Jenny McCoy’s Dessert for Every Season (Rizzoli, 2013) couldn’t be more aptly named. Jenny has been baking and creating recipes inspired by what is ripe and available for as long as she can remember. She almost stumbled upon her career by chance. Right after high school, not quite feeling ready for traditional college, she enrolled in the Baking and Pastry Program at Chicago’s Kendall College and loved what she discovered, then went on to work in Chicago-area kitchens, including Charlie Trotter’s, Blackbird and Bittersweet Bakery. After traveling the world for inspiration, she returned to school and completed her BA in Food Writing at DePaul University. She then headed to New Orleans where she worked within Emeril Lagasse’s empire until the lure of the New York food scene pulled her north.
Jenny made her mark on such restaurants as Tom Colicchio’s Craft and was awarded the 2011 NYC Rising Star Pastry Chef Award from StarChefs.com. Now, she can be found teaching at ICE (Institute of Culinary Education) and volunteering to help change school lunch programs through Wellness in the School, a NYC Department of Education program. She is giddy with excitement over her new book, and is also launching a line of products sometime soon, which she is pretty hush-hush about, but we tried our best to pry her for information.
Bakepedia: Jenny, thank you so much for taking the time to chat with us. We know you are one busy lady, which is why we can’t wait to hear how you answer our first question.
Jenny McCoy: I’m ready, Dédé!
When people ask what you do, how do you answer?
I say I am a pastry chef extraordinaire (laughs.) No, seriously, I say something to that effect, but also that I am a chef-instructor at ICE, that I maintain my blog, that I consult with food start-ups on product development, I am developing a class for Craftsy.com, I am a cookbook author, working on my own line of products and I was recently “won” as the dessert course in a fundraiser auction to benefit Wellness in Schools. This program is working to convert public school lunch programs from what they are into a program that provides awesome, cooked-from-scratch food. And that’s just this week!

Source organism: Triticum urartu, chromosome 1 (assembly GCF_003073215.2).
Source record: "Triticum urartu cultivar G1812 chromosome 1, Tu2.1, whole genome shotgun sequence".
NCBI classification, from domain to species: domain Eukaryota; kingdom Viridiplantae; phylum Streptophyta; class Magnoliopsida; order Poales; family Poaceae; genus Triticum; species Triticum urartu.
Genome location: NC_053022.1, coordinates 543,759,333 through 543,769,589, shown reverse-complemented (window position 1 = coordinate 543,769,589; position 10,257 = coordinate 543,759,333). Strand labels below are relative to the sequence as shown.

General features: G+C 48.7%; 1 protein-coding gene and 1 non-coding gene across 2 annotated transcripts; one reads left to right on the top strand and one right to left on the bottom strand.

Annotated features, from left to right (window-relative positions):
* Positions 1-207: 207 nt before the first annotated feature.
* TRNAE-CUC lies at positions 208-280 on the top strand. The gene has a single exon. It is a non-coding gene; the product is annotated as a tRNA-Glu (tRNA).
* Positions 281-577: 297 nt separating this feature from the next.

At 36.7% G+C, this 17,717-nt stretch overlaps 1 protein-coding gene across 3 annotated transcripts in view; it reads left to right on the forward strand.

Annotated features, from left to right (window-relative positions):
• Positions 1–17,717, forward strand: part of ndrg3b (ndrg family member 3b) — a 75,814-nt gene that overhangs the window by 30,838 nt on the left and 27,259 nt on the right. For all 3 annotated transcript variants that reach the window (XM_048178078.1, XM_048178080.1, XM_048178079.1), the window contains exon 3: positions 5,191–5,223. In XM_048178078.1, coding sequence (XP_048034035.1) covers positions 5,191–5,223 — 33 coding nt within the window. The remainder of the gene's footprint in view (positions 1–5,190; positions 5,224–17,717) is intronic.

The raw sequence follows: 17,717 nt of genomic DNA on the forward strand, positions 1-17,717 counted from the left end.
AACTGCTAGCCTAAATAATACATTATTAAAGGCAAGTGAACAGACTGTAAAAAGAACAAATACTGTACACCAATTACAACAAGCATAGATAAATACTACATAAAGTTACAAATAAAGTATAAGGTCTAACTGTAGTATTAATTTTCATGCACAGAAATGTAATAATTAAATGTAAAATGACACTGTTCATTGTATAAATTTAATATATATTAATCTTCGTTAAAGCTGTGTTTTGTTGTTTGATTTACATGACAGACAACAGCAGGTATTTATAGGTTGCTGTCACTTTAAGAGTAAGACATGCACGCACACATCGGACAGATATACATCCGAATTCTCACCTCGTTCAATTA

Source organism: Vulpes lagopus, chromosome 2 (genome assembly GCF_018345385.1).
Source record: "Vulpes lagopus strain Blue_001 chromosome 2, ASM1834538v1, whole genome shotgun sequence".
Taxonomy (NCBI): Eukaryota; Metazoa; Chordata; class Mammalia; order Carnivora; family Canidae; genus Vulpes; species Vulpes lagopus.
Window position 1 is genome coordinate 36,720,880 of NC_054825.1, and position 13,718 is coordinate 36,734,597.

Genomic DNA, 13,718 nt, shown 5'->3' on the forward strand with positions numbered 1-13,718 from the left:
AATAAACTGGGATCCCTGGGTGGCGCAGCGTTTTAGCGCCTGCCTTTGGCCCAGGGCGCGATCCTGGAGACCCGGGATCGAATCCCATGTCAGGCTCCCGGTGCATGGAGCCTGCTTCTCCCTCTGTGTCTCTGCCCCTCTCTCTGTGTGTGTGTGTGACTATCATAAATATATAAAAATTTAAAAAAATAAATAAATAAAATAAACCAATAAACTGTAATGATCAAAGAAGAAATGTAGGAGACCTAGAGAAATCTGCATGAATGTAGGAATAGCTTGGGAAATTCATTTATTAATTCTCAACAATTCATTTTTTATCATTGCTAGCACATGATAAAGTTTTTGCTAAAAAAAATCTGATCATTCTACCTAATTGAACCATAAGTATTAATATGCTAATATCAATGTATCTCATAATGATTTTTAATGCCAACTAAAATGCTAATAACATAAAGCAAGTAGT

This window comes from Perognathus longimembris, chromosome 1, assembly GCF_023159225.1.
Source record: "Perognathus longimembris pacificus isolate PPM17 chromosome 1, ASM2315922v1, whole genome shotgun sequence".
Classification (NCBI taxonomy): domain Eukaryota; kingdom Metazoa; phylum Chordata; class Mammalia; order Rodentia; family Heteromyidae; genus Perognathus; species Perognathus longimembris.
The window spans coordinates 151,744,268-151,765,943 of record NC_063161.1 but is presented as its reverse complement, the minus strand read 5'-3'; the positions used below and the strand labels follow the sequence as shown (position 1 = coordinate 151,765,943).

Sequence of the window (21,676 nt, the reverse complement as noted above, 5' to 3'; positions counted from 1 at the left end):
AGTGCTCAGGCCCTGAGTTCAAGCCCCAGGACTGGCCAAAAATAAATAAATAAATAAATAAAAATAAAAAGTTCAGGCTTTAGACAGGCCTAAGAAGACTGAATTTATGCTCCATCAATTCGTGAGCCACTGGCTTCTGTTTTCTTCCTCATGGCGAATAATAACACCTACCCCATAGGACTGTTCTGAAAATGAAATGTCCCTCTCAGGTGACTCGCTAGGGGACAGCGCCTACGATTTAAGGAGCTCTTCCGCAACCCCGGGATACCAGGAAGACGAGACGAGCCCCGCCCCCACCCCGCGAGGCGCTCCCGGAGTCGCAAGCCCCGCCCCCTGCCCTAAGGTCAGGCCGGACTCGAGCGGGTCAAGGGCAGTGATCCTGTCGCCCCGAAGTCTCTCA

That’s why we ask this question! It is always fascinating to see how multifaceted pastry chefs of today are. What is your favorite part of what you do?
My life has changed since leaving restaurants. As a pastry chef, I always loved having instant gratification, making something that I could complete quickly. I have a short attention span. To be able to share it immediately and being able to see the experience and gratitude from people eating it, that’s a whole other level of gratitude for what I do. Now, being a free agent, getting that instant gratification is there, but in a different way. My hours are always different. I have to wear a million different hats, but that’s fun. It keeps me motivated and excited; a bit scattered perhaps, but that’s okay.
How are you inspired to create recipes?
I am probably most inspired by colors. I have this theory that ingredients with colors that go well together visually will also go together in terms of taste. Many chefs think about components in terms of warm/cold, crunchy/soft on a plated dessert, and I do too, certainly, but I also think about color. Of course, this speaks to seasonality as well. There is that saying, “what grows together, goes together.”
Do you have a moment, event or recipe from your career of which you are most proud?
I honestly think it’s this new book! It was an idea I had when I was 18 or 19 years old. I was just out of school and was working at Blackbird in Chicago, which was one of the first fine dining establishments that was also market-driven and sourcing locally.
What year was this?
1999. I started daydreaming about how if I were to write a book, what it would be? I realized it would be very much seasonally based. So here we are. It has finally come to pass and I am thrilled; I get to complete the circle. We even shot the book seasonally. We did six shoots. There was no way I was going to do a book with this as the topic and shoot with mediocre fruit that was out of season. We shot four seasons, then another shoot was tablescapes and another shoot was me doing the step-by-step “How To” shots.